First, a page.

The rats that ate the prebiotic-enriched diet resumed their normal sleep-wake cycles, core body temperature, and activity levels faster than the rats that ate the standard diet. The rats on the prebiotic diet also had greater abundance of several health-promoting microbes, including Ruminiclostridium 5, compared to those on the standard diet. Previous research indicates that Ruminiclostridium 5 is associated with improved sleep.
These findings suggest that eating a diet rich in prebiotics can help restore normal circadian rhythms following disruption, such as would occur after working shifts or traveling. Learn more about the effects of shiftwork on human health in this episode featuring Dr. Satchin Panda.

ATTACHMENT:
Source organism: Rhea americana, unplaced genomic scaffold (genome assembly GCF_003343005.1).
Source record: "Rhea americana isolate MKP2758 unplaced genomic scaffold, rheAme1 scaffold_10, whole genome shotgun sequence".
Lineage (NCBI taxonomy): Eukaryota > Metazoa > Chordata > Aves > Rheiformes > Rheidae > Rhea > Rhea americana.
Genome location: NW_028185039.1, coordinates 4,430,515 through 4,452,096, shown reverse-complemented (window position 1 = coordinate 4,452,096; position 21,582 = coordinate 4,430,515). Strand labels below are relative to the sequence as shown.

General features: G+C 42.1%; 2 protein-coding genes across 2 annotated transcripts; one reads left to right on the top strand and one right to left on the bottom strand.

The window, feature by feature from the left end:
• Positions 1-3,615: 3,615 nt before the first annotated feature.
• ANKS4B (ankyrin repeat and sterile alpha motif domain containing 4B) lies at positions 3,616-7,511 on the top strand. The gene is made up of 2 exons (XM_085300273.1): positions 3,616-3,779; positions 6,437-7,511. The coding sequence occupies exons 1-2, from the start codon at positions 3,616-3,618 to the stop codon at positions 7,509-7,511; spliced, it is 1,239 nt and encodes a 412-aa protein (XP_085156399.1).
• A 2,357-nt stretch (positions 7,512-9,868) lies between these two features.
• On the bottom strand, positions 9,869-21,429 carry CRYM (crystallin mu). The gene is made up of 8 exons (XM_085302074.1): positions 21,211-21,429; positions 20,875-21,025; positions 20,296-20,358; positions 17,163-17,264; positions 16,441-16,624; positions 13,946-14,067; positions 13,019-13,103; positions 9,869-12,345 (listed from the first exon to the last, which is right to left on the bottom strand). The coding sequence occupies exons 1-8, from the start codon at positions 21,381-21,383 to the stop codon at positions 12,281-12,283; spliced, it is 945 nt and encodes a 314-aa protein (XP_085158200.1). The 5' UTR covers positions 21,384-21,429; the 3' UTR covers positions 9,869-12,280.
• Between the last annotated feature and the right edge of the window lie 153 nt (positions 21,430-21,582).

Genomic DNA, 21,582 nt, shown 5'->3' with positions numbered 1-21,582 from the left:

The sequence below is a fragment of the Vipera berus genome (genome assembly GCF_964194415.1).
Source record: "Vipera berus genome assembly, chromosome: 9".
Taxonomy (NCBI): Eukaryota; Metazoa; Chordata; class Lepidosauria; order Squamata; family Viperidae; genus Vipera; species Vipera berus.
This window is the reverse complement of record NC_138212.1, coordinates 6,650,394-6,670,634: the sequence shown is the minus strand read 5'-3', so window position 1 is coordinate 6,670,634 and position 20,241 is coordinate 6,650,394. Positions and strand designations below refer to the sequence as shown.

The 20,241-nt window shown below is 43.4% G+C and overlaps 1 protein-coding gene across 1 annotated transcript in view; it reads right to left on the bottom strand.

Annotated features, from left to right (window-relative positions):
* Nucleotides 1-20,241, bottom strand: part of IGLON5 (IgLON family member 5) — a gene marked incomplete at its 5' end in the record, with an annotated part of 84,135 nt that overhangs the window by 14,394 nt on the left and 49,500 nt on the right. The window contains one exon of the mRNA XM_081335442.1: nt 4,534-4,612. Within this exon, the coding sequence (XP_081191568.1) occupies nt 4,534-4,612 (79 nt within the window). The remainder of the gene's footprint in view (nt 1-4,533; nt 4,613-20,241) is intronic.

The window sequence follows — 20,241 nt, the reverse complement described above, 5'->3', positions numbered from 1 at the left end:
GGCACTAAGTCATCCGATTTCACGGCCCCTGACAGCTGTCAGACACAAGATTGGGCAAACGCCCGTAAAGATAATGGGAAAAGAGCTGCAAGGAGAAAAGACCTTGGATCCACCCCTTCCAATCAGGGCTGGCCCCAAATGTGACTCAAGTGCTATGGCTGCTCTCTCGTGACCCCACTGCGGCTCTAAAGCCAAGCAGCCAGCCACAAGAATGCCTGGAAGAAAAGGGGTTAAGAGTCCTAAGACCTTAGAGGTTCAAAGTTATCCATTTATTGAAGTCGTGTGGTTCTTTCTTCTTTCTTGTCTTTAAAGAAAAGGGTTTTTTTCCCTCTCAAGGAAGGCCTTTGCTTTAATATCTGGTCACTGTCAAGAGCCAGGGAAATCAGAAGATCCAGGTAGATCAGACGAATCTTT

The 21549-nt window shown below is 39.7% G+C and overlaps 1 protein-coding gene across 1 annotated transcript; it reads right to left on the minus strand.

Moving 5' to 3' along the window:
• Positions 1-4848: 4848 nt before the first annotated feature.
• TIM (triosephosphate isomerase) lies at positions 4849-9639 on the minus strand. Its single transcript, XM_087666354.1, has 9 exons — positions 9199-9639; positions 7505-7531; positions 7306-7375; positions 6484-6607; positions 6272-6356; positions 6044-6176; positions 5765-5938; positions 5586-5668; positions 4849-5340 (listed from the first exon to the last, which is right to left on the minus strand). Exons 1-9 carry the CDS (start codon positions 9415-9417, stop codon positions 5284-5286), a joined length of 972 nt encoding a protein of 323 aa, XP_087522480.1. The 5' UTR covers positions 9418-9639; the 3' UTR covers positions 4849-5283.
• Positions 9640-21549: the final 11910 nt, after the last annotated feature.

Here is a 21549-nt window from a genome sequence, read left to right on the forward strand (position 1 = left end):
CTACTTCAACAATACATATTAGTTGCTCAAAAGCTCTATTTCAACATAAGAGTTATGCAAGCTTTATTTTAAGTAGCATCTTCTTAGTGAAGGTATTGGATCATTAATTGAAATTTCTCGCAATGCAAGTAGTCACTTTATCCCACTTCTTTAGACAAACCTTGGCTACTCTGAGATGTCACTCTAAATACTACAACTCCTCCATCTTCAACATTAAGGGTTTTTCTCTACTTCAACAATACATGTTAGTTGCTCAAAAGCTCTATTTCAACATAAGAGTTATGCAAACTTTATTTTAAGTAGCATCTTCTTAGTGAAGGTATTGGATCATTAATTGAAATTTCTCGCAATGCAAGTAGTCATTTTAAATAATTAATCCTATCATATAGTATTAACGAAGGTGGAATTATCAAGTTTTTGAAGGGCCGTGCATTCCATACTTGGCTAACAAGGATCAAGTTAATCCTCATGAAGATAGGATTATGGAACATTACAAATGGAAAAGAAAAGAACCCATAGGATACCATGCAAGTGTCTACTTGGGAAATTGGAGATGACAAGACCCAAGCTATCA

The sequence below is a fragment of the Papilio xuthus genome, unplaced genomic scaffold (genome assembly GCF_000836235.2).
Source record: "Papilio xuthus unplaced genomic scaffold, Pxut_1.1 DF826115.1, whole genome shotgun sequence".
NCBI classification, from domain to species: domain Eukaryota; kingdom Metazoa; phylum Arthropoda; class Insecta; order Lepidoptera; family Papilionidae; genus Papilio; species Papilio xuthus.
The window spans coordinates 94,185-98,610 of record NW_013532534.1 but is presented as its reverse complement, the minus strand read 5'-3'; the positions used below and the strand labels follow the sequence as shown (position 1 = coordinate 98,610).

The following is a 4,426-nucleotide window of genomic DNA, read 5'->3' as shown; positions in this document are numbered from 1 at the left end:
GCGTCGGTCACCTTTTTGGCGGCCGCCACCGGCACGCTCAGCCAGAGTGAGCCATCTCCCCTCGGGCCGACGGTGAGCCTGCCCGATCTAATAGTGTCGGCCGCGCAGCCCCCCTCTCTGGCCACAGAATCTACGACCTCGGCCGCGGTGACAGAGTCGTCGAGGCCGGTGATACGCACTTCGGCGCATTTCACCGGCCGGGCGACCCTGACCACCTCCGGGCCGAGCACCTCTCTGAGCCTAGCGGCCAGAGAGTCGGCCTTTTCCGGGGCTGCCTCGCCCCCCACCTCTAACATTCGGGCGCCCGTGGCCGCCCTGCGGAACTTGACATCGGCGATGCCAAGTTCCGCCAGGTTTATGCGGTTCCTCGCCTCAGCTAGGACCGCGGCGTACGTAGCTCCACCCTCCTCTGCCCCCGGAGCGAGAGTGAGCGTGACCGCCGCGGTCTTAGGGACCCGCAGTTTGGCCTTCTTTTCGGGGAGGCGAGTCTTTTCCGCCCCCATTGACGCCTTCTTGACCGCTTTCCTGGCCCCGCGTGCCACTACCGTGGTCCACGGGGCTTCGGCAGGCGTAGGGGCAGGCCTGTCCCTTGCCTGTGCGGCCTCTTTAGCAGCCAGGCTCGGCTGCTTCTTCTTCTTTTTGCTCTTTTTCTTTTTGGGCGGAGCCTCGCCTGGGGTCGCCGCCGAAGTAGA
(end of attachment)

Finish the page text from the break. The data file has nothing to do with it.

Link to study abstract.
Maternal diabetes causes birth defects by increasing cellular aging.
Neural tube defects, such as spina bifida and hydranencephaly, are a group of birth defects caused by incomplete development of the outer layers of the brain or spinal cord. Prenatal folate supplementation prevents an estimated 70 percent of neural tube defects, but additional therapies are needed. A recent report describes the relationship between maternal diabetes and abnormal cell aging in the fetal nervous system in mice.